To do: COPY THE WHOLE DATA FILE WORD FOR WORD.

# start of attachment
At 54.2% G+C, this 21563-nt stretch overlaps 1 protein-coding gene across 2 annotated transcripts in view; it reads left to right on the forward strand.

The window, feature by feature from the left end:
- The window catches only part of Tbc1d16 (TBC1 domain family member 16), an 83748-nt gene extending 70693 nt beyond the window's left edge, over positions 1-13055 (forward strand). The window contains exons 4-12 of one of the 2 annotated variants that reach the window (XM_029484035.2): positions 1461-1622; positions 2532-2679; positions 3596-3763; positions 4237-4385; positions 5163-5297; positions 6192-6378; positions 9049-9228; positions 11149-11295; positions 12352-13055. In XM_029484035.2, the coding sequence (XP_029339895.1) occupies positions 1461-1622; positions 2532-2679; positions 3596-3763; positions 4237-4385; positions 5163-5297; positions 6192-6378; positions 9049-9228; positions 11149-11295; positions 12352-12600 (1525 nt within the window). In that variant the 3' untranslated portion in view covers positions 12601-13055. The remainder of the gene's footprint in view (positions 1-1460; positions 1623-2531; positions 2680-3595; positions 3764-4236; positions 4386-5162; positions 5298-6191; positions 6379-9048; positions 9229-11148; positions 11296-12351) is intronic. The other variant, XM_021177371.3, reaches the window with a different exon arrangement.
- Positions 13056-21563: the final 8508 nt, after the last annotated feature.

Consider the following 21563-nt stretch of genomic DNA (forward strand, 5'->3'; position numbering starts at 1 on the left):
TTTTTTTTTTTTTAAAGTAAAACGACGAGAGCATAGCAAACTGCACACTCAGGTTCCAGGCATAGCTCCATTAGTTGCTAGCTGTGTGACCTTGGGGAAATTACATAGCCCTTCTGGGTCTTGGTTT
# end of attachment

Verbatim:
At 54.2% G+C, this 21563-nt stretch overlaps 1 protein-coding gene across 2 annotated transcripts in view; it reads left to right on the forward strand.

The window, feature by feature from the left end:
- The window catches only part of Tbc1d16 (TBC1 domain family member 16), an 83748-nt gene extending 70693 nt beyond the window's left edge, over positions 1-13055 (forward strand). The window contains exons 4-12 of one of the 2 annotated variants that reach the window (XM_029484035.2): positions 1461-1622; positions 2532-2679; positions 3596-3763; positions 4237-4385; positions 5163-5297; positions 6192-6378; positions 9049-9228; positions 11149-11295; positions 12352-13055. In XM_029484035.2, the coding sequence (XP_029339895.1) occupies positions 1461-1622; positions 2532-2679; positions 3596-3763; positions 4237-4385; positions 5163-5297; positions 6192-6378; positions 9049-9228; positions 11149-11295; positions 12352-12600 (1525 nt within the window). In that variant the 3' untranslated portion in view covers positions 12601-13055. The remainder of the gene's footprint in view (positions 1-1460; positions 1623-2531; positions 2680-3595; positions 3764-4236; positions 4386-5162; positions 5298-6191; positions 6379-9048; positions 9229-11148; positions 11296-12351) is intronic. The other variant, XM_021177371.3, reaches the window with a different exon arrangement.
- Positions 13056-21563: the final 8508 nt, after the last annotated feature.

Consider the following 21563-nt stretch of genomic DNA (forward strand, 5'->3'; position numbering starts at 1 on the left):
TTTTTTTTTTTTTAAAGTAAAACGACGAGAGCATAGCAAACTGCACACTCAGGTTCCAGGCATAGCTCCATTAGTTGCTAGCTGTGTGACCTTGGGGAAATTACATAGCCCTTCTGGGTCTTGGTTT